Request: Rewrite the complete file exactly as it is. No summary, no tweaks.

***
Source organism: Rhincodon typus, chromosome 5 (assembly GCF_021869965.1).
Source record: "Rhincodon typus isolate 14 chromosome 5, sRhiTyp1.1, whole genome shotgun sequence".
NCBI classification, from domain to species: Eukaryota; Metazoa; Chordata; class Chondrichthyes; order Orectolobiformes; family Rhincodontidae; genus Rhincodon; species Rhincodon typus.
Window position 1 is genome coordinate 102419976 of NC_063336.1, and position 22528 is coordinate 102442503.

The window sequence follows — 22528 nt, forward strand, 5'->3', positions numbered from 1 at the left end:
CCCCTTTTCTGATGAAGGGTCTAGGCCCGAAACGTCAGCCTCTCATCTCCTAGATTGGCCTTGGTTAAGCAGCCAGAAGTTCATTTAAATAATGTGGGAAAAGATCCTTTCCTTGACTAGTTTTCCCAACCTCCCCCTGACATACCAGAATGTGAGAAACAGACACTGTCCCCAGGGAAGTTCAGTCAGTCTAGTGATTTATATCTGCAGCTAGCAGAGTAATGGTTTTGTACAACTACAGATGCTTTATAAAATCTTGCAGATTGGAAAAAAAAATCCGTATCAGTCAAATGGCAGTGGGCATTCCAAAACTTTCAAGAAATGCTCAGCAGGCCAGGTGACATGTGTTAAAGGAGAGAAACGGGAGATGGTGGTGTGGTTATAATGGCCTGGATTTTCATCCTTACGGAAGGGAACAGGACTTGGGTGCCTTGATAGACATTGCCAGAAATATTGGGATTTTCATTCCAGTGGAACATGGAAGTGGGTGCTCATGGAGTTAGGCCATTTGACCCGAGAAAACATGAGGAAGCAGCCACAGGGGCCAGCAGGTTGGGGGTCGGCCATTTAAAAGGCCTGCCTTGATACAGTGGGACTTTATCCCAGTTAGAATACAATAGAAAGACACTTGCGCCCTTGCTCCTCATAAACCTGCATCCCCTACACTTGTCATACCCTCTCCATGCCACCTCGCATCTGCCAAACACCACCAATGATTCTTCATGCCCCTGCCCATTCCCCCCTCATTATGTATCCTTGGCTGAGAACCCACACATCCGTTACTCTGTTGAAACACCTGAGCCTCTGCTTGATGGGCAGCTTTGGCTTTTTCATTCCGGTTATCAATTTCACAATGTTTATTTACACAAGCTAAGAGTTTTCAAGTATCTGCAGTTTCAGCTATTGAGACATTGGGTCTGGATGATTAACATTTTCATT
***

Source organism: Rhincodon typus, chromosome 5 (assembly GCF_021869965.1).
Source record: "Rhincodon typus isolate 14 chromosome 5, sRhiTyp1.1, whole genome shotgun sequence".
NCBI classification, from domain to species: Eukaryota; Metazoa; Chordata; class Chondrichthyes; order Orectolobiformes; family Rhincodontidae; genus Rhincodon; species Rhincodon typus.
Window position 1 is genome coordinate 102419976 of NC_063336.1, and position 22528 is coordinate 102442503.

The window sequence follows — 22528 nt, forward strand, 5'->3', positions numbered from 1 at the left end:
CCCCTTTTCTGATGAAGGGTCTAGGCCCGAAACGTCAGCCTCTCATCTCCTAGATTGGCCTTGGTTAAGCAGCCAGAAGTTCATTTAAATAATGTGGGAAAAGATCCTTTCCTTGACTAGTTTTCCCAACCTCCCCCTGACATACCAGAATGTGAGAAACAGACACTGTCCCCAGGGAAGTTCAGTCAGTCTAGTGATTTATATCTGCAGCTAGCAGAGTAATGGTTTTGTACAACTACAGATGCTTTATAAAATCTTGCAGATTGGAAAAAAAAATCCGTATCAGTCAAATGGCAGTGGGCATTCCAAAACTTTCAAGAAATGCTCAGCAGGCCAGGTGACATGTGTTAAAGGAGAGAAACGGGAGATGGTGGTGTGGTTATAATGGCCTGGATTTTCATCCTTACGGAAGGGAACAGGACTTGGGTGCCTTGATAGACATTGCCAGAAATATTGGGATTTTCATTCCAGTGGAACATGGAAGTGGGTGCTCATGGAGTTAGGCCATTTGACCCGAGAAAACATGAGGAAGCAGCCACAGGGGCCAGCAGGTTGGGGGTCGGCCATTTAAAAGGCCTGCCTTGATACAGTGGGACTTTATCCCAGTTAGAATACAATAGAAAGACACTTGCGCCCTTGCTCCTCATAAACCTGCATCCCCTACACTTGTCATACCCTCTCCATGCCACCTCGCATCTGCCAAACACCACCAATGATTCTTCATGCCCCTGCCCATTCCCCCCTCATTATGTATCCTTGGCTGAGAACCCACACATCCGTTACTCTGTTGAAACACCTGAGCCTCTGCTTGATGGGCAGCTTTGGCTTTTTCATTCCGGTTATCAATTTCACAATGTTTATTTACACAAGCTAAGAGTTTTCAAGTATCTGCAGTTTCAGCTATTGAGACATTGGGTCTGGATGATTAACATTTTCATT